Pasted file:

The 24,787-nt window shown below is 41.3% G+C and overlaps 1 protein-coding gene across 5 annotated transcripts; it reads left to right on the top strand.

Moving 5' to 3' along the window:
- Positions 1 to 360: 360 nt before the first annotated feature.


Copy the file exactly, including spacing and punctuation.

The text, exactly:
The 24,787-nt window shown below is 41.3% G+C and overlaps 1 protein-coding gene across 5 annotated transcripts; it reads left to right on the top strand.

Moving 5' to 3' along the window:
- Positions 1 to 360: 360 nt before the first annotated feature.